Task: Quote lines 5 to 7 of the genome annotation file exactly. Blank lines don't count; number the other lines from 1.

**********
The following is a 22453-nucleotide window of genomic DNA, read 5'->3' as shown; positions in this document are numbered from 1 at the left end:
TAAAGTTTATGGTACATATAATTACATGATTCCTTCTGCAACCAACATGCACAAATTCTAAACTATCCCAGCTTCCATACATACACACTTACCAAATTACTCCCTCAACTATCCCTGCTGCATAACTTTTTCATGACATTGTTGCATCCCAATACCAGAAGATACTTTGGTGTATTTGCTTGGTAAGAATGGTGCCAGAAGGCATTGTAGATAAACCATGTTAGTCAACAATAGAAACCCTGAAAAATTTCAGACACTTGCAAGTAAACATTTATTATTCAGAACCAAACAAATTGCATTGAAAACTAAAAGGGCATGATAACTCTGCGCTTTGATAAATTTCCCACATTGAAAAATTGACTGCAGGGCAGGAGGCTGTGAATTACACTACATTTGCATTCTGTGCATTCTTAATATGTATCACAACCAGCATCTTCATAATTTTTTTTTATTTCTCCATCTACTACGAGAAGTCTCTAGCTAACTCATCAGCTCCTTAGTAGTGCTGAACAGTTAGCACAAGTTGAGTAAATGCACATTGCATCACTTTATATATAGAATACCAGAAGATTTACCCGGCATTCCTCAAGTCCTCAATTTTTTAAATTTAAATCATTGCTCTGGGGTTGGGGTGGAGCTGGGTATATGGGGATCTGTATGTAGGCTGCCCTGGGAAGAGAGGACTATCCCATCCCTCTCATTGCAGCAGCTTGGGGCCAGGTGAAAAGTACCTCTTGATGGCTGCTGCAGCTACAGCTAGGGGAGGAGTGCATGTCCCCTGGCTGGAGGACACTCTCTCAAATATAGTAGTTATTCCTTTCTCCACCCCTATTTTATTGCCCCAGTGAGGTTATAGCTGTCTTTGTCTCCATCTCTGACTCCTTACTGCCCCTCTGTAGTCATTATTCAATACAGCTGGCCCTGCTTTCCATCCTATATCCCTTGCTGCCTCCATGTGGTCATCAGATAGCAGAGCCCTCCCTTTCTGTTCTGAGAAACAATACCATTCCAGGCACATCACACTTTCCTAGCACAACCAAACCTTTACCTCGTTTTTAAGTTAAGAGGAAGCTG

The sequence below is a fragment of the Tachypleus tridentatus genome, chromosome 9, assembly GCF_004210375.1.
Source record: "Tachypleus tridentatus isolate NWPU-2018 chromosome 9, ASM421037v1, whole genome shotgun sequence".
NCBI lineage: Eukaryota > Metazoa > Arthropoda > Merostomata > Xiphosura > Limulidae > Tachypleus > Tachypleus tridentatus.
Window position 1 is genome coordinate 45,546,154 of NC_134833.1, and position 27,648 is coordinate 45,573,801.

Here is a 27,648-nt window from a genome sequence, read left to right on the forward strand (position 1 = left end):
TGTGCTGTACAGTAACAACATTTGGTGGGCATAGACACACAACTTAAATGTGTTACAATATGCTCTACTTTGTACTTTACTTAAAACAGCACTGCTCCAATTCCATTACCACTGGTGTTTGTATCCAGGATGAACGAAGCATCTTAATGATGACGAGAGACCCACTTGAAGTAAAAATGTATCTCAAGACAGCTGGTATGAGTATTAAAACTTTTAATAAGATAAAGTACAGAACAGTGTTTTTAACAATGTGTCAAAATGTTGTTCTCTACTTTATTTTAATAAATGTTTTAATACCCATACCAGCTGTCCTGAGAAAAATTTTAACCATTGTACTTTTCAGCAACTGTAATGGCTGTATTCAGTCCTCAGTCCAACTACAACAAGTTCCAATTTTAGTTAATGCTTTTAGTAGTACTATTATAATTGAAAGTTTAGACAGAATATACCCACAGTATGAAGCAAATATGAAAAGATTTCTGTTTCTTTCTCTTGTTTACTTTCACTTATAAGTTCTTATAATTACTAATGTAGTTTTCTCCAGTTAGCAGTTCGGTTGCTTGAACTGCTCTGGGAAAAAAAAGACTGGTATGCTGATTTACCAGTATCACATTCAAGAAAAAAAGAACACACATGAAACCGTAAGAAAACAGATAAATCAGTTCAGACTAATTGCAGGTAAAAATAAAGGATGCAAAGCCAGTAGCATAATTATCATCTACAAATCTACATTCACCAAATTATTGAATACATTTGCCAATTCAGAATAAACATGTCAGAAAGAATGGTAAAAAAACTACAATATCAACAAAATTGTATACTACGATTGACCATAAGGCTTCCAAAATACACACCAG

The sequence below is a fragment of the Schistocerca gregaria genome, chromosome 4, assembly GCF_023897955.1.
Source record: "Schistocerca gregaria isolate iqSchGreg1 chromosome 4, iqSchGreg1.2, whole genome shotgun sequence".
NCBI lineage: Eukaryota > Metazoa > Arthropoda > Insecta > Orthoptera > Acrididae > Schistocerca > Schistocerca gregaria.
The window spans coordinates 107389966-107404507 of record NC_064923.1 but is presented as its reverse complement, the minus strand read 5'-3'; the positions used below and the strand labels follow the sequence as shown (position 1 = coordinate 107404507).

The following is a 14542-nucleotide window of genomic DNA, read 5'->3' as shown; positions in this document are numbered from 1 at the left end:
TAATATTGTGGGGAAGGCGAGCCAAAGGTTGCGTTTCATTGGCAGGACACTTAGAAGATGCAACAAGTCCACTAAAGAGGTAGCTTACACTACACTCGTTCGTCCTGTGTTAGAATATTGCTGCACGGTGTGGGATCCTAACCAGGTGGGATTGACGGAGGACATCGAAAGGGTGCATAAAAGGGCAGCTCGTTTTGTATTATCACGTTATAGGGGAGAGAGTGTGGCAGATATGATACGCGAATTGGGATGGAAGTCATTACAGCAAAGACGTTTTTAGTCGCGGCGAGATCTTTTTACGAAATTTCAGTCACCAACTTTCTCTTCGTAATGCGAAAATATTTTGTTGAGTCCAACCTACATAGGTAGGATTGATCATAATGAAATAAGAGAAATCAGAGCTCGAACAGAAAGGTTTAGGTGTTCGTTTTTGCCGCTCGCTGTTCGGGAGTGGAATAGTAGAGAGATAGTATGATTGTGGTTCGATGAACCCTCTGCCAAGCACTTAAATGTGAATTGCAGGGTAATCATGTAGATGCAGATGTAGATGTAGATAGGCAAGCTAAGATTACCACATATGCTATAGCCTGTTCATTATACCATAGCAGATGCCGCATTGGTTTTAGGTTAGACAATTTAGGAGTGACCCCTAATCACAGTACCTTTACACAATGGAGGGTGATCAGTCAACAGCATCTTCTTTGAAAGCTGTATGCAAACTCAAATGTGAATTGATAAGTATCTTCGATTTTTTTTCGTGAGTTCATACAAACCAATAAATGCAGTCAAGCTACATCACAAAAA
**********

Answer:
NCBI lineage: Eukaryota > Metazoa > Arthropoda > Merostomata > Xiphosura > Limulidae > Tachypleus > Tachypleus tridentatus.
Window position 1 is genome coordinate 45,546,154 of NC_134833.1, and position 27,648 is coordinate 45,573,801.

Here is a 27,648-nt window from a genome sequence, read left to right on the forward strand (position 1 = left end):